Promoting well-being in this year’s Budget (and avoiding an inflationary cycle) will be challenging for Robertson

Budget  Day  is  now  seven weeks  away  and  lobby   groups  are  hammering  on  the Finance  Minister’s  door    for  the  relief   they believe they need, deserve, and which is  their  right.

The Save the  Children lobby group issued  a  press  statement this week saying:

“The  grim reality is many families are continuing to try to make do without life’s essentials such as healthy food, warm homes or access to health care”.

Advocacy and Research Director Jacqui Southey says while the child rights organisation is supportive of the lift in core benefits that will come into force later this week  these “small lifts” will not cover the steep rise in the current cost of living.

“Economic modelling on adequate benefit levels released by the Fairer Futures Coalition clearly shows that even with the new increase, benefit levels fall well short of covering the basic cost of living.

“It is essential that every New Zealander can attain their right to a decent standard of living and incomes levels are critical to achieving this. “Families on the lowest incomes are so stretched they do not have the luxury of cost cutting to make ends meet”.

But Finance Minister Grant Robertson, who  delivered  what he  labelled  a  well-being   budget last  year, may  not  find it  so easy  this  year. Already inflation has reached  levels not  experienced in decades and the ANZ  Bank’s  economists have  warned  it  could reach 7.4% in the  second quarter.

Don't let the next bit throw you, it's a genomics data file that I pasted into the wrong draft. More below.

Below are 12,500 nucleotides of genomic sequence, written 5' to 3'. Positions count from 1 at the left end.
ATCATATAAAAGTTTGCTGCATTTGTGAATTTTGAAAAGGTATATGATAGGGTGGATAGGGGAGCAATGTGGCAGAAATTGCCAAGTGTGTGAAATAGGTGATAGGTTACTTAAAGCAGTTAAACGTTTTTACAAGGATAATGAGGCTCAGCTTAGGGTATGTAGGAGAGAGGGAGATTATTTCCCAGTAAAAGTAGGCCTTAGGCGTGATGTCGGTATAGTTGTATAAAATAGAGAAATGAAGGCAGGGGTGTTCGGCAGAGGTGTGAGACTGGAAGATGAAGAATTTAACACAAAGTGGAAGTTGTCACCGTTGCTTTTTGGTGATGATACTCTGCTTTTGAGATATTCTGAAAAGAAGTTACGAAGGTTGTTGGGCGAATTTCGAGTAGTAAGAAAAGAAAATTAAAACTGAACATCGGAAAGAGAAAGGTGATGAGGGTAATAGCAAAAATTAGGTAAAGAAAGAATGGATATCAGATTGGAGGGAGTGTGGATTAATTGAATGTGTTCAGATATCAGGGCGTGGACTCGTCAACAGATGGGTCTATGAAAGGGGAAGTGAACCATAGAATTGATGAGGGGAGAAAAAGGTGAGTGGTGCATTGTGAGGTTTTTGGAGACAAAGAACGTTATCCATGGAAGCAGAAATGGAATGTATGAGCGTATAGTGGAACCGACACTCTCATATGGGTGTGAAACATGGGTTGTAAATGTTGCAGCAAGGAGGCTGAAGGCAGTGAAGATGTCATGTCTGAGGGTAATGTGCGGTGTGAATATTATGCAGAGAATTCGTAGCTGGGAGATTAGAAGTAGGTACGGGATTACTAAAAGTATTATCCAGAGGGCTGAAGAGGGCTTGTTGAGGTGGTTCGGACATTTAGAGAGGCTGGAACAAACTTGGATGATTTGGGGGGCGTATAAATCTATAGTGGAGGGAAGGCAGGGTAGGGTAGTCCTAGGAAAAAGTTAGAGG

That could  swallow  any value from an  increase in  benefits  just  as  it  might be  reaching   those to  whom it  is  directed.

The government’s  own  measures are   not  helping  to  ease  cost pressures, although it  did  claim the  credit for the (temporary) reduction in  fuel  costs. The boost  in the  minimum wage, for  example, is   no help to  many  of  those businesses  struggling  to   survive in the  wake  of  the  Covid pandemic.

Now the  government  is  introducing  what  it  calls “a major step towards a fairer system for New Zealand workers”.  It has   introduced its Fair  Pay Agreements  Bill to Parliament, fulfilling (it says) its pre-election commitment “to lift incomes and improve working conditions of everyday kiwis” .

Workplace Relations and Safety Minister Michael Wood  says people are at the heart of the Government’s economic recovery plan.

“We know when we invest in New Zealanders, they have greater opportunities to prosper, provide for their families, and contribute to our nation’s success.”

Wonderful,  you say.

But  don’t be  surprised if  it feeds   another inflationary  cycle,  just  when  the  current  one  may be  easing.

And  just  as  new  fair pay  agreements  come  into effect, so  their value  is eroded  by the impact of  inflation.

It’s  a  grim cycle  that New Zealanders had  to live  with way  back in  the 1970s  and  1980s.

One thought on “Promoting well-being in this year’s Budget (and avoiding an inflationary cycle) will be challenging for Robertson

  1. same old story Grant!! and Jacinda!! It has not changed much since we arrived in NZ in 1967. have you got a piggy bank Grant? you could dip into that. from Trevor.


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